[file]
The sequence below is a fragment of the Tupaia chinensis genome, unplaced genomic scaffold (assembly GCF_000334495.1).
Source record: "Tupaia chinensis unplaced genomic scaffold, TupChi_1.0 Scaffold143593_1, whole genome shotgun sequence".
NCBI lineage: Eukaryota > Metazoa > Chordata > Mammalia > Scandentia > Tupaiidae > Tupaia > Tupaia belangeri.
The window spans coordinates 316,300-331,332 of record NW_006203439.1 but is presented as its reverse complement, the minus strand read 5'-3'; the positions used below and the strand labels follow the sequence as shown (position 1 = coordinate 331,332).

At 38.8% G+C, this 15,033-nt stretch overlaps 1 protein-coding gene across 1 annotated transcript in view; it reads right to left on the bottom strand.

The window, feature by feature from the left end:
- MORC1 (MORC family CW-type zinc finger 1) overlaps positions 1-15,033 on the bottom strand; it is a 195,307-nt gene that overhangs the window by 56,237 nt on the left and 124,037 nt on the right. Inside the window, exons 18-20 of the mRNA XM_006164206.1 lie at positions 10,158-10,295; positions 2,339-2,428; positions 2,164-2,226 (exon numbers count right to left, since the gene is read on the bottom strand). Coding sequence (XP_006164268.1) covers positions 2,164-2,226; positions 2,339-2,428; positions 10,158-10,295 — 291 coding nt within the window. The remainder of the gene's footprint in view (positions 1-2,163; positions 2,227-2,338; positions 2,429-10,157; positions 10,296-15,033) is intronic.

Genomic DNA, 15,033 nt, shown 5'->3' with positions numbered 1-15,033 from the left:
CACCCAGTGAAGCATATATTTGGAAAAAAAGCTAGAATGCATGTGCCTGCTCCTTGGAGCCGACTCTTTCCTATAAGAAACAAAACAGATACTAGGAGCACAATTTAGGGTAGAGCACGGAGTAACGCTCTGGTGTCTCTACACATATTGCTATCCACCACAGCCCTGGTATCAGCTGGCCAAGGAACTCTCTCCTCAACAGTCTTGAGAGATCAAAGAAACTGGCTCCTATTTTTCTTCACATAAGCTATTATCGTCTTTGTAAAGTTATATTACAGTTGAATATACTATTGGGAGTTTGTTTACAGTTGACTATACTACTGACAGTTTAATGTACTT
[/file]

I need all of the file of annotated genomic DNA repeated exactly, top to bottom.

The sequence below is a fragment of the Tupaia chinensis genome, unplaced genomic scaffold (assembly GCF_000334495.1).
Source record: "Tupaia chinensis unplaced genomic scaffold, TupChi_1.0 Scaffold143593_1, whole genome shotgun sequence".
NCBI lineage: Eukaryota > Metazoa > Chordata > Mammalia > Scandentia > Tupaiidae > Tupaia > Tupaia belangeri.
The window spans coordinates 316,300-331,332 of record NW_006203439.1 but is presented as its reverse complement, the minus strand read 5'-3'; the positions used below and the strand labels follow the sequence as shown (position 1 = coordinate 331,332).

At 38.8% G+C, this 15,033-nt stretch overlaps 1 protein-coding gene across 1 annotated transcript in view; it reads right to left on the bottom strand.

The window, feature by feature from the left end:
- MORC1 (MORC family CW-type zinc finger 1) overlaps positions 1-15,033 on the bottom strand; it is a 195,307-nt gene that overhangs the window by 56,237 nt on the left and 124,037 nt on the right. Inside the window, exons 18-20 of the mRNA XM_006164206.1 lie at positions 10,158-10,295; positions 2,339-2,428; positions 2,164-2,226 (exon numbers count right to left, since the gene is read on the bottom strand). Coding sequence (XP_006164268.1) covers positions 2,164-2,226; positions 2,339-2,428; positions 10,158-10,295 — 291 coding nt within the window. The remainder of the gene's footprint in view (positions 1-2,163; positions 2,227-2,338; positions 2,429-10,157; positions 10,296-15,033) is intronic.

Genomic DNA, 15,033 nt, shown 5'->3' with positions numbered 1-15,033 from the left:
CACCCAGTGAAGCATATATTTGGAAAAAAAGCTAGAATGCATGTGCCTGCTCCTTGGAGCCGACTCTTTCCTATAAGAAACAAAACAGATACTAGGAGCACAATTTAGGGTAGAGCACGGAGTAACGCTCTGGTGTCTCTACACATATTGCTATCCACCACAGCCCTGGTATCAGCTGGCCAAGGAACTCTCTCCTCAACAGTCTTGAGAGATCAAAGAAACTGGCTCCTATTTTTCTTCACATAAGCTATTATCGTCTTTGTAAAGTTATATTACAGTTGAATATACTATTGGGAGTTTGTTTACAGTTGACTATACTACTGACAGTTTAATGTACTT